I have to admit, while I was planning my trip to Argentina, I did not expect to leave the country feeling like OMG I love Tango, but it was seriously so much fun!
We found a Tango Hall, called La Viruta Tango, that offered cheap Tango lessons, and was conveniently located around the corner from our BnB.
When we showed up there was still some free dancing going on, so Su-Young and I just awkwardly waited in the corner. Suddenly the music stopped and people were made to clear the floor, and five couples came out and did a short tango performance. I don’t normally enjoy watching professional dancers, but there was something really cool about watching these people tango. I used to have no idea what the difference between tango and salsa was, but now I know they are totally different. Tango is much more like a ballroom dance with a spicy twist to it.
After, they finish dancing, they start giving instructions to the group to split up, but of course we have no idea where to go because we don’t understand anything. So, I do what I always do in situations like this – try to look totally clueless so that someone will try to help us. Finally someone asks us slowly in heavily accented English “your first time?” We nod and she points to the end of the room, so we scramble down there.
The instructors are giving us instructions in Spanish, but it is easy enough to follow the 8 basic steps (and we at least know uno, duos, tres…). Soon we were actually practicing the moves with partners, and switching around like musical chairs. One of the reasons this may have been one of the coolest experiences in Argentina, is it gave us a chance to interact not only with other travelers, but with locals too. For example, there was a group of college-aged boys there, which we thought was somehow amusing. I ended up partnered with one of them who spoke fairly decent English, and asked him why he came to learn tango. He said, “We were just bored and wanted something to do.” In my head I thought to myself, surreeeee, because this is what 20-year-old boys do to entertain themselves. They probably knew it was popular with study abroad girls, and wanted to meet some (to his credit, there was a large group of study abroad students there.). He said they knew about the place because, his friend has to come here once a week and take lessons by order of his father, which I thought was really fun. I asked him if kids his age associated tango with old people, to which he replied yes. Unfortunately, you see this a lot when travelling. A unique and interesting piece of a culture is associated with being something “old people” do, so it eventually dies out. I laughed when I danced by Su with her partner and him bumbling trying to speak to her in English while she just politely nods and says “yes!”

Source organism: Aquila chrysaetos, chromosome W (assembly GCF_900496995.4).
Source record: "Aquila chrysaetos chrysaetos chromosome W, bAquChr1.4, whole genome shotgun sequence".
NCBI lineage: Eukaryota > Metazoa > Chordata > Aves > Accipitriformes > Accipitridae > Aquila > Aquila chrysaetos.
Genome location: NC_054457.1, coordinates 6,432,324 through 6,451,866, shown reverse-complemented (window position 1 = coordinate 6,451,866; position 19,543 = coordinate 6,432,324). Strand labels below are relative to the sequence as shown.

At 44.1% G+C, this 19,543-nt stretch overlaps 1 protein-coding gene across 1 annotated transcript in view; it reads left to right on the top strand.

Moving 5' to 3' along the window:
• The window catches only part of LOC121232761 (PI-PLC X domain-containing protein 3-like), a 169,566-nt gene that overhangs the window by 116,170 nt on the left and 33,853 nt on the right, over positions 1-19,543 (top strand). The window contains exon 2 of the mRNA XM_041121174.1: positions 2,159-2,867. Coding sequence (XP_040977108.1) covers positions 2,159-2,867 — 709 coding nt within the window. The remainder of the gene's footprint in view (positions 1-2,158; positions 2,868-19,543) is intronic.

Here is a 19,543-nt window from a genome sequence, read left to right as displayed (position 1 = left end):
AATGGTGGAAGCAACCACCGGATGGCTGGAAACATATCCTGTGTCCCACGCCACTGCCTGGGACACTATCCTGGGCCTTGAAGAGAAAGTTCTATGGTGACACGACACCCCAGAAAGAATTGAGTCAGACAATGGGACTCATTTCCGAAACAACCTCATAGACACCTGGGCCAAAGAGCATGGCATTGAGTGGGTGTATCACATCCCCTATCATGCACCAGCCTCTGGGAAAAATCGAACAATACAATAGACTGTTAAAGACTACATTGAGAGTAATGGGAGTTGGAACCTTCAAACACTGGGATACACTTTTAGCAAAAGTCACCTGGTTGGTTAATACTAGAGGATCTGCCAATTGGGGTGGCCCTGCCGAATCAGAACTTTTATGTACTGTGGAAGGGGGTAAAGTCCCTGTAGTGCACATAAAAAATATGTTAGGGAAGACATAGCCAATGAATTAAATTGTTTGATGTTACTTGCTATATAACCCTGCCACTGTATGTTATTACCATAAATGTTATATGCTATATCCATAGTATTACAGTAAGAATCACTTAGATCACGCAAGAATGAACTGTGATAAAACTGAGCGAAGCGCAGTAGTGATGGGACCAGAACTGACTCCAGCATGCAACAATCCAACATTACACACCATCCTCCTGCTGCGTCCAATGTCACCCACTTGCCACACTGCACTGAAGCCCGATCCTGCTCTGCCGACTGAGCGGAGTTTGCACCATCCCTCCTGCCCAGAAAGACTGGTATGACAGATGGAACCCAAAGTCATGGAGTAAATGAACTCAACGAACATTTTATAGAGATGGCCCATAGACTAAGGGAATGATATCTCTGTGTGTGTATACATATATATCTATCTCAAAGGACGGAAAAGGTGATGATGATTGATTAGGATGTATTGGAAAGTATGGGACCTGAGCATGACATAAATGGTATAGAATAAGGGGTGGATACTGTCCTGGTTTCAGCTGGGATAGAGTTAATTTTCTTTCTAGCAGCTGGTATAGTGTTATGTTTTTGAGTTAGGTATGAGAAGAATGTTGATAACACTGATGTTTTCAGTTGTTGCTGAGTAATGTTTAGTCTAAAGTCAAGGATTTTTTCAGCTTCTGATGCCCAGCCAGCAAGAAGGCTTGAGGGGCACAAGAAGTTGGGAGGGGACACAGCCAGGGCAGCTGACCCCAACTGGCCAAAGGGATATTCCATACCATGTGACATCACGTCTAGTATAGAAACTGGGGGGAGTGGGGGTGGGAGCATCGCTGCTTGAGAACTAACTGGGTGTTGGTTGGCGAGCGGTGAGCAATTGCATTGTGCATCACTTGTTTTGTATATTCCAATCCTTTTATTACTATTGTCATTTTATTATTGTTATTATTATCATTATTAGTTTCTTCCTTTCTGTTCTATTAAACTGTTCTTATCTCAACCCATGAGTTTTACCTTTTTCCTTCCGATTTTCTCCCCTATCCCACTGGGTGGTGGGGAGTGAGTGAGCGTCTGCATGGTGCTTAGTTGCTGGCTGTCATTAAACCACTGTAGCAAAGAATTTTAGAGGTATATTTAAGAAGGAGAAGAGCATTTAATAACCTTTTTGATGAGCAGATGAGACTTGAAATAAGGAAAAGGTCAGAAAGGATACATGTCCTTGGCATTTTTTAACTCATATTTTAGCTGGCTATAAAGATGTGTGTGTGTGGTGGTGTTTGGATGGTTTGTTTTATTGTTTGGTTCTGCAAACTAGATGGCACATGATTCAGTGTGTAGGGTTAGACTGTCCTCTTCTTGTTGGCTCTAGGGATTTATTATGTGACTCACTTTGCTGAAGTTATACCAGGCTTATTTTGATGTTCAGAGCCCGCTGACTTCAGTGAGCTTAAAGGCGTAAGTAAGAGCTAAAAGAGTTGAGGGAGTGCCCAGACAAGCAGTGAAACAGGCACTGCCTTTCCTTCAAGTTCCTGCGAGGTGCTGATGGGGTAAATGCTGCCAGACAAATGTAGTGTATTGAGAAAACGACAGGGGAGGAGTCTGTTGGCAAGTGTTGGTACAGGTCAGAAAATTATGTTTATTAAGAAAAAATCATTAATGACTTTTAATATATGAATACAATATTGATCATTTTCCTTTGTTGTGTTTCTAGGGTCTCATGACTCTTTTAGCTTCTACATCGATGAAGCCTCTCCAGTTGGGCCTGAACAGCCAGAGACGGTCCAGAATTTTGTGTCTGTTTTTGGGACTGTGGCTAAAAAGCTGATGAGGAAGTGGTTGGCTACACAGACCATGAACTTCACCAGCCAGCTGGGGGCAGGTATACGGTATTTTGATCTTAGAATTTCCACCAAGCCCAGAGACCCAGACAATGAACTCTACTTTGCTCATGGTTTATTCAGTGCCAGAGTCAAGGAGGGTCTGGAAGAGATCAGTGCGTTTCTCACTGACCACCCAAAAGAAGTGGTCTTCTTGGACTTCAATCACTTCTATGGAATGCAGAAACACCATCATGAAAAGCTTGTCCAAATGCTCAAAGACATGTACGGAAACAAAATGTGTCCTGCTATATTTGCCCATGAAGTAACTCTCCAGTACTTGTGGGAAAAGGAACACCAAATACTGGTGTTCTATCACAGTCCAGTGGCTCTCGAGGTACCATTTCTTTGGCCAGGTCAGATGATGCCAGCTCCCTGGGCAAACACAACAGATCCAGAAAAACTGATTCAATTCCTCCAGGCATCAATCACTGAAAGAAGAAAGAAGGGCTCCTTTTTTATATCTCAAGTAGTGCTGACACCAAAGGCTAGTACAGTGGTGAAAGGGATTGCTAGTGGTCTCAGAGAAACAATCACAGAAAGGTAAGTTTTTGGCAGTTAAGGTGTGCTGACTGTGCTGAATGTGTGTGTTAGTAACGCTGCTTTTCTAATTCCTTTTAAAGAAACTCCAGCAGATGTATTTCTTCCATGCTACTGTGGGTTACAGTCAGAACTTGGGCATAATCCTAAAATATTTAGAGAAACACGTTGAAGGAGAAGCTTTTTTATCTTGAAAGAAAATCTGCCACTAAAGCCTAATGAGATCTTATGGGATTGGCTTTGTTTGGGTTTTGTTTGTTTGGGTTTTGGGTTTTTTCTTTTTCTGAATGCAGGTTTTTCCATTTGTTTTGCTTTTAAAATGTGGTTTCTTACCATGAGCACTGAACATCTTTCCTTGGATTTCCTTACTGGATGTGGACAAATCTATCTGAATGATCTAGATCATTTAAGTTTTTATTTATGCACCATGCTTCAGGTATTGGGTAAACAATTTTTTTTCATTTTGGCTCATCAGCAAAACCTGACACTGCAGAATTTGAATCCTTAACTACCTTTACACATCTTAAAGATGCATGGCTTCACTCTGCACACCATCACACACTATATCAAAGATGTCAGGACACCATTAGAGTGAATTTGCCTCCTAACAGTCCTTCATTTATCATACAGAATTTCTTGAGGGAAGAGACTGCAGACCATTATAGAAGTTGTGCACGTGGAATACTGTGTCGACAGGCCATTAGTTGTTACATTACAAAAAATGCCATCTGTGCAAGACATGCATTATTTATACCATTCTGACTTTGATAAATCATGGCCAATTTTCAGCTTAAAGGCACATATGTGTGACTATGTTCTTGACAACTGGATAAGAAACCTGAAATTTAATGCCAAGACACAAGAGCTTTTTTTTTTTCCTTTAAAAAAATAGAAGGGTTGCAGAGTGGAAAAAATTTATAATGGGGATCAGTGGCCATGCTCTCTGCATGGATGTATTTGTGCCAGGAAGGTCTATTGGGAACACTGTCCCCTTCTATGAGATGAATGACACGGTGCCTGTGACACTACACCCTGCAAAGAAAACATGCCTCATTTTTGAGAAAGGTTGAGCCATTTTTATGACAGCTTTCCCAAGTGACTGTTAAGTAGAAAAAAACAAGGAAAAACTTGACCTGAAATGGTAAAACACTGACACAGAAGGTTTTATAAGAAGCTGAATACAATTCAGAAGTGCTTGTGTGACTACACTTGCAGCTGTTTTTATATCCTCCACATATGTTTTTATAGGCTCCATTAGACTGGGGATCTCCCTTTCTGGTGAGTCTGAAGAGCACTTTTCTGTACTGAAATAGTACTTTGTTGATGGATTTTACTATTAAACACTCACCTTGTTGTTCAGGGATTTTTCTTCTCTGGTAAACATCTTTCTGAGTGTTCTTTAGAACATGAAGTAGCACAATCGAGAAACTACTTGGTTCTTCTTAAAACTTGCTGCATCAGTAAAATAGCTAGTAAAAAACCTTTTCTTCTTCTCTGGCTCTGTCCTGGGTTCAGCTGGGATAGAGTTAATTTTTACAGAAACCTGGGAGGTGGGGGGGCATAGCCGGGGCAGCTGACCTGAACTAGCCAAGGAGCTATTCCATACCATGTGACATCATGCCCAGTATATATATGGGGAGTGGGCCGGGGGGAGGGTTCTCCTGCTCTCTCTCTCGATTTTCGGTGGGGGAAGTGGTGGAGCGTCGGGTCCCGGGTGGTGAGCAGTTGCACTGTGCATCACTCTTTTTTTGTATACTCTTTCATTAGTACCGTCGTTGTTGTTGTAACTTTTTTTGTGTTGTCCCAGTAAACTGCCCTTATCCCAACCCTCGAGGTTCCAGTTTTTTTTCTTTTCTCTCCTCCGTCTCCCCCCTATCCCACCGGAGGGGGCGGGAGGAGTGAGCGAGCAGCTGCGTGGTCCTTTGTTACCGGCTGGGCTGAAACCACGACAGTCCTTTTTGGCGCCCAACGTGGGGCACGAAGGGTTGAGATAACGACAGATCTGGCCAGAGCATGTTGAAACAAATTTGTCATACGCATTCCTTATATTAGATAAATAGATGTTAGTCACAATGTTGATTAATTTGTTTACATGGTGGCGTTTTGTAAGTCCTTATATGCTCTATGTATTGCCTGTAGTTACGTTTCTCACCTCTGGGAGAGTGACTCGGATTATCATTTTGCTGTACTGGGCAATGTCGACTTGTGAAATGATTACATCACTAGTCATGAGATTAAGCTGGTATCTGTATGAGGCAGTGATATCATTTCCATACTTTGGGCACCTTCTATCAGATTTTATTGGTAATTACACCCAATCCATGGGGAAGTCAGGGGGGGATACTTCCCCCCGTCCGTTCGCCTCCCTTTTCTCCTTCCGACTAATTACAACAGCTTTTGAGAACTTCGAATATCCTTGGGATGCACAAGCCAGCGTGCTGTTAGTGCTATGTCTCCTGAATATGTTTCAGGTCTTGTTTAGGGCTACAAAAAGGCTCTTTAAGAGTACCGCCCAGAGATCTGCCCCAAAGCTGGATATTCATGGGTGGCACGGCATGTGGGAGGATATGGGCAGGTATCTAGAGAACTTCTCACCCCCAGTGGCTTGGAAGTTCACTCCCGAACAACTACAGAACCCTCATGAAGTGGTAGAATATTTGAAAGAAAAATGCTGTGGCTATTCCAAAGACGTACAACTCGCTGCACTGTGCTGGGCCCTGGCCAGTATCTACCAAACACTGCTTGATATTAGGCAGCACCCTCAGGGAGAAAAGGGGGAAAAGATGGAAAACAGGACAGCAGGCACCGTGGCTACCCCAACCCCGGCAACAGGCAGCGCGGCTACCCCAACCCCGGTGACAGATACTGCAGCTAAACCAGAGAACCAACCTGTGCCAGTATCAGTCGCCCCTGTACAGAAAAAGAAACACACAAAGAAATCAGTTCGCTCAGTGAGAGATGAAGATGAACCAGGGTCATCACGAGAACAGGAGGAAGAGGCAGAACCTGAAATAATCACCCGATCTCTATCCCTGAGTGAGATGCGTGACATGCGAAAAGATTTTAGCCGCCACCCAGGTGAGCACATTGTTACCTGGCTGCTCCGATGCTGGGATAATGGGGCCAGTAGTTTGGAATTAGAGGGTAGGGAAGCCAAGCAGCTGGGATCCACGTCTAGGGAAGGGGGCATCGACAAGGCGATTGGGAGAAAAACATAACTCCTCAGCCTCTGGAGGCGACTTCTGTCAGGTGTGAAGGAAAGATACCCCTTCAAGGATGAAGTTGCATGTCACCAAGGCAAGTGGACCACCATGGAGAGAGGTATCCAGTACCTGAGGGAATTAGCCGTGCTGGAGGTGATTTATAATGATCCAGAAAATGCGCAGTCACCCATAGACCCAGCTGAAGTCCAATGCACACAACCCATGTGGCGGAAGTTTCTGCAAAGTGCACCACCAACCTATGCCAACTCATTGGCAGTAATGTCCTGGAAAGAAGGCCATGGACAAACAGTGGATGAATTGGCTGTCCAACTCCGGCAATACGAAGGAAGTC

After lessons are finished around midnight, the place turns into a dance hall or Milonga as they call it in Argentina. It feels pretty old school; we don’t have anything like it in the US. I feel like if you were in a similar place in the US, you would have so many people awkwardly standing around, but here, there were strangers casually asking each other to dance. There was even a live band and tango singer.
The one thing to avoid is being asked to dance by the older men who look like they’ve been doing this for years. They are really good at tangoing and will for some reason assume you are too and try to spin you around and make you do advanced moves. Needless to say, it is really awkward when they realize how bad you are and you can’t even make a joke about it because you don’t speak the same language. But maybe to some people that sounds fun, I don’t know, depends on how adventurous you are.
The place where all of this went down – La Viruta Tango in Palermo Buenos Aires. If you visit BA and want to take some tango lessons, I highly recommend this place. They offer not only tango lessons, but also salsa and even swing lessons. You just pay 60 pesos when you enter and can stay as long as you want.